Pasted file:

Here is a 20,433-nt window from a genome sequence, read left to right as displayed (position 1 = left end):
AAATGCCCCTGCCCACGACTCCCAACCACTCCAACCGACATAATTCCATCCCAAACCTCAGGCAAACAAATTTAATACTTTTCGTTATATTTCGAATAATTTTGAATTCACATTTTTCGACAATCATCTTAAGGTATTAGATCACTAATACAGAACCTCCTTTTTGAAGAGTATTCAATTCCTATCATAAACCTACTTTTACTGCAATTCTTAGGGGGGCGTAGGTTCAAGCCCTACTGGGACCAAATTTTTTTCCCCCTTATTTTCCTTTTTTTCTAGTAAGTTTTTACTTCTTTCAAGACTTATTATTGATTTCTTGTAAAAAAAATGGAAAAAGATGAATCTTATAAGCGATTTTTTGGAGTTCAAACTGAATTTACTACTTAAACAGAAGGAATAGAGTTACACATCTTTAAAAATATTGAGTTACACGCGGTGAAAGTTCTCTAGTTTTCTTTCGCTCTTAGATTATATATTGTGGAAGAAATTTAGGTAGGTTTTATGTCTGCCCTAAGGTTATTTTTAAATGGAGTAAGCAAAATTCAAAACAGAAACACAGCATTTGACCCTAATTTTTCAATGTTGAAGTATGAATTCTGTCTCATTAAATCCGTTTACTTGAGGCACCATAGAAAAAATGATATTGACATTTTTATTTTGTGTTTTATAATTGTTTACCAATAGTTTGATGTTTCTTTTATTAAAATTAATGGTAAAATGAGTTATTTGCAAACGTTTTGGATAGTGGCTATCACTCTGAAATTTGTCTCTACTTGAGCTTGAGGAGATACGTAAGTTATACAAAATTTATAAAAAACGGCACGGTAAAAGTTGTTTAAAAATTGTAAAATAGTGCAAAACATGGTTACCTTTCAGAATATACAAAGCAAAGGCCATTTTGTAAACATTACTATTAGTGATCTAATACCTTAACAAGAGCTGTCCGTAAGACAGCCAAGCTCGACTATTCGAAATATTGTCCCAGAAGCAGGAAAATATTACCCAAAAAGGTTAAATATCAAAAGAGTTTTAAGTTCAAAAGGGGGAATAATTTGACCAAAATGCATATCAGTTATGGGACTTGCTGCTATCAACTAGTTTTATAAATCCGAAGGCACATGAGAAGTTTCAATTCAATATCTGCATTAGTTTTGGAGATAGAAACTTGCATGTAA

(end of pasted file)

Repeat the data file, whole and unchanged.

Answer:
Here is a 20,433-nt window from a genome sequence, read left to right as displayed (position 1 = left end):
AAATGCCCCTGCCCACGACTCCCAACCACTCCAACCGACATAATTCCATCCCAAACCTCAGGCAAACAAATTTAATACTTTTCGTTATATTTCGAATAATTTTGAATTCACATTTTTCGACAATCATCTTAAGGTATTAGATCACTAATACAGAACCTCCTTTTTGAAGAGTATTCAATTCCTATCATAAACCTACTTTTACTGCAATTCTTAGGGGGGCGTAGGTTCAAGCCCTACTGGGACCAAATTTTTTTCCCCCTTATTTTCCTTTTTTTCTAGTAAGTTTTTACTTCTTTCAAGACTTATTATTGATTTCTTGTAAAAAAAATGGAAAAAGATGAATCTTATAAGCGATTTTTTGGAGTTCAAACTGAATTTACTACTTAAACAGAAGGAATAGAGTTACACATCTTTAAAAATATTGAGTTACACGCGGTGAAAGTTCTCTAGTTTTCTTTCGCTCTTAGATTATATATTGTGGAAGAAATTTAGGTAGGTTTTATGTCTGCCCTAAGGTTATTTTTAAATGGAGTAAGCAAAATTCAAAACAGAAACACAGCATTTGACCCTAATTTTTCAATGTTGAAGTATGAATTCTGTCTCATTAAATCCGTTTACTTGAGGCACCATAGAAAAAATGATATTGACATTTTTATTTTGTGTTTTATAATTGTTTACCAATAGTTTGATGTTTCTTTTATTAAAATTAATGGTAAAATGAGTTATTTGCAAACGTTTTGGATAGTGGCTATCACTCTGAAATTTGTCTCTACTTGAGCTTGAGGAGATACGTAAGTTATACAAAATTTATAAAAAACGGCACGGTAAAAGTTGTTTAAAAATTGTAAAATAGTGCAAAACATGGTTACCTTTCAGAATATACAAAGCAAAGGCCATTTTGTAAACATTACTATTAGTGATCTAATACCTTAACAAGAGCTGTCCGTAAGACAGCCAAGCTCGACTATTCGAAATATTGTCCCAGAAGCAGGAAAATATTACCCAAAAAGGTTAAATATCAAAAGAGTTTTAAGTTCAAAAGGGGGAATAATTTGACCAAAATGCATATCAGTTATGGGACTTGCTGCTATCAACTAGTTTTATAAATCCGAAGGCACATGAGAAGTTTCAATTCAATATCTGCATTAGTTTTGGAGATAGAAACTTGCATGTAA